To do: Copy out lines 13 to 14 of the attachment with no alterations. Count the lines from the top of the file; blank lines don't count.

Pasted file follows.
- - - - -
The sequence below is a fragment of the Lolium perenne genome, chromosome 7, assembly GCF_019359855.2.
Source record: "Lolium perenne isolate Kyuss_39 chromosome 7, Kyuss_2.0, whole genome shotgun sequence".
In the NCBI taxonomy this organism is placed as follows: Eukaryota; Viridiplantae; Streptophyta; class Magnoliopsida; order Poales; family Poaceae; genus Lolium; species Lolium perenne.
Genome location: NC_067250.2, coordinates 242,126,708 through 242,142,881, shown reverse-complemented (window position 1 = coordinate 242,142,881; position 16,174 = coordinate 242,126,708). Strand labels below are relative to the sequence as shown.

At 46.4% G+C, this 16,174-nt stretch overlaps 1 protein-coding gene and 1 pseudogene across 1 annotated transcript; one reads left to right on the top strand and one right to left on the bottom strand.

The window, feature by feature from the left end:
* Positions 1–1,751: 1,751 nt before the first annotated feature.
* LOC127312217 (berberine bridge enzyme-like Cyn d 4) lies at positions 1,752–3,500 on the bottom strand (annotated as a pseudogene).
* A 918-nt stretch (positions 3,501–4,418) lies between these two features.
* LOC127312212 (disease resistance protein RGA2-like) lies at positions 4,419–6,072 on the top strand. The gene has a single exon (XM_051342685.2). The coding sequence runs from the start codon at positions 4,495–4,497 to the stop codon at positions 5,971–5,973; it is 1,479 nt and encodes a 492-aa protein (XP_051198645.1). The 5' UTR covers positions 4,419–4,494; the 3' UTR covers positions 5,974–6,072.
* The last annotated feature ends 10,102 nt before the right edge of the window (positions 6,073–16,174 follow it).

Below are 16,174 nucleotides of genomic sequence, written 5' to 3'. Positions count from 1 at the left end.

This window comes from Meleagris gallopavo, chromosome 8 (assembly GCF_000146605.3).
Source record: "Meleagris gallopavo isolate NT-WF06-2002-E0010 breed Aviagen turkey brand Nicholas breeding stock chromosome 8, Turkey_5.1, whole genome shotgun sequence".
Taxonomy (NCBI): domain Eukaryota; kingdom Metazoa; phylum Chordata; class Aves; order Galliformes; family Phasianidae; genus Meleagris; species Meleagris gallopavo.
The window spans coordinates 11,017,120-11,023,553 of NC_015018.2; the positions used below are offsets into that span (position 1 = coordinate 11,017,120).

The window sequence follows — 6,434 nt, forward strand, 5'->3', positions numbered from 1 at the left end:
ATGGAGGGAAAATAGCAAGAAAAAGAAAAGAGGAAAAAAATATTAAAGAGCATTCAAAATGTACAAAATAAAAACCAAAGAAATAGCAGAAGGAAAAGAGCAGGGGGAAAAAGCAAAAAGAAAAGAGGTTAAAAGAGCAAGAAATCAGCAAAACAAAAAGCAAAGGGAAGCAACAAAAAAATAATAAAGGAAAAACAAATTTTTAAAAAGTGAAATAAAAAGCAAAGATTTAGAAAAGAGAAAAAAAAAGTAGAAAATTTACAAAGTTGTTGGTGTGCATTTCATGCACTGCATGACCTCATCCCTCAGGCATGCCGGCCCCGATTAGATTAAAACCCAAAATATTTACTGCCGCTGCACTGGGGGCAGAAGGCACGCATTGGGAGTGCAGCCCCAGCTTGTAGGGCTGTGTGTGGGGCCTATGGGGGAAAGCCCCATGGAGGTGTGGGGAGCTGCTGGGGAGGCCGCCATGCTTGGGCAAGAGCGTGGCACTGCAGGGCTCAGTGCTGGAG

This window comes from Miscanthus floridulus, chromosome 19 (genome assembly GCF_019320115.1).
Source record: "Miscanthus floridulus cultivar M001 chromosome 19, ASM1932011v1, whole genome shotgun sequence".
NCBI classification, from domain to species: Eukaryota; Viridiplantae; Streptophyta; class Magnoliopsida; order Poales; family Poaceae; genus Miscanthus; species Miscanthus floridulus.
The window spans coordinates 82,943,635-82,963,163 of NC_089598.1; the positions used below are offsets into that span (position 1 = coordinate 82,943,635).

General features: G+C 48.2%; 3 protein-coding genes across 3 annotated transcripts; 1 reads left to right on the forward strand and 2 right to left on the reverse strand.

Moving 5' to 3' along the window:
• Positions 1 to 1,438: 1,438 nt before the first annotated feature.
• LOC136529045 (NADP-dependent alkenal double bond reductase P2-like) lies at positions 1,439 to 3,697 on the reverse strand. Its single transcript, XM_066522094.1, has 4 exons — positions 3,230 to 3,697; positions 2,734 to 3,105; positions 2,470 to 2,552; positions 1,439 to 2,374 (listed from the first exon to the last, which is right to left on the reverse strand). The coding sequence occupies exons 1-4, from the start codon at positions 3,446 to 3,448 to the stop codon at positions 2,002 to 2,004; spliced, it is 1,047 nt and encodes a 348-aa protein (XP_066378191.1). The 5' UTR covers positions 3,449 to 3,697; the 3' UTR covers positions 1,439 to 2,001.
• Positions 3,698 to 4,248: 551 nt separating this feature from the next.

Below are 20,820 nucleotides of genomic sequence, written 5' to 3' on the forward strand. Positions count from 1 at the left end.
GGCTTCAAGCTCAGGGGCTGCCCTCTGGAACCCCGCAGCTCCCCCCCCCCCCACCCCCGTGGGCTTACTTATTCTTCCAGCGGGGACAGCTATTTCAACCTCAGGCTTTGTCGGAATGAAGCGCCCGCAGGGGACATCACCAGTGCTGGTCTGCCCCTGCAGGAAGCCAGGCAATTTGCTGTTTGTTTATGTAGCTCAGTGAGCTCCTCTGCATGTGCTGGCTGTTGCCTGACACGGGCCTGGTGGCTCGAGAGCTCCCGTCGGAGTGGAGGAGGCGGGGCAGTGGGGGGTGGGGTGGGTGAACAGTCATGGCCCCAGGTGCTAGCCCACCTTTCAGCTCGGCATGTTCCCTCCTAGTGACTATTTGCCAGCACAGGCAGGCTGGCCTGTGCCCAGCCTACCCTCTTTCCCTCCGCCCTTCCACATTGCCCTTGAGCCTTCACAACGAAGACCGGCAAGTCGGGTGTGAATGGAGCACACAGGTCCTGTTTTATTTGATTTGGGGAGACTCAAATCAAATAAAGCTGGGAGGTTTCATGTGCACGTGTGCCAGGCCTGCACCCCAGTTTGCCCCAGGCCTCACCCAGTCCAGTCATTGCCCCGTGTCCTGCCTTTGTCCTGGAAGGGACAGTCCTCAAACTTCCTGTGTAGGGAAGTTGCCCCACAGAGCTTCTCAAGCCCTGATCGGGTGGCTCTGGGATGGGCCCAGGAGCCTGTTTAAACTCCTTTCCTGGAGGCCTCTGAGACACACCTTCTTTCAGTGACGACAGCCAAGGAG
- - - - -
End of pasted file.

This window comes from Meleagris gallopavo, chromosome 8 (assembly GCF_000146605.3).
Source record: "Meleagris gallopavo isolate NT-WF06-2002-E0010 breed Aviagen turkey brand Nicholas breeding stock chromosome 8, Turkey_5.1, whole genome shotgun sequence".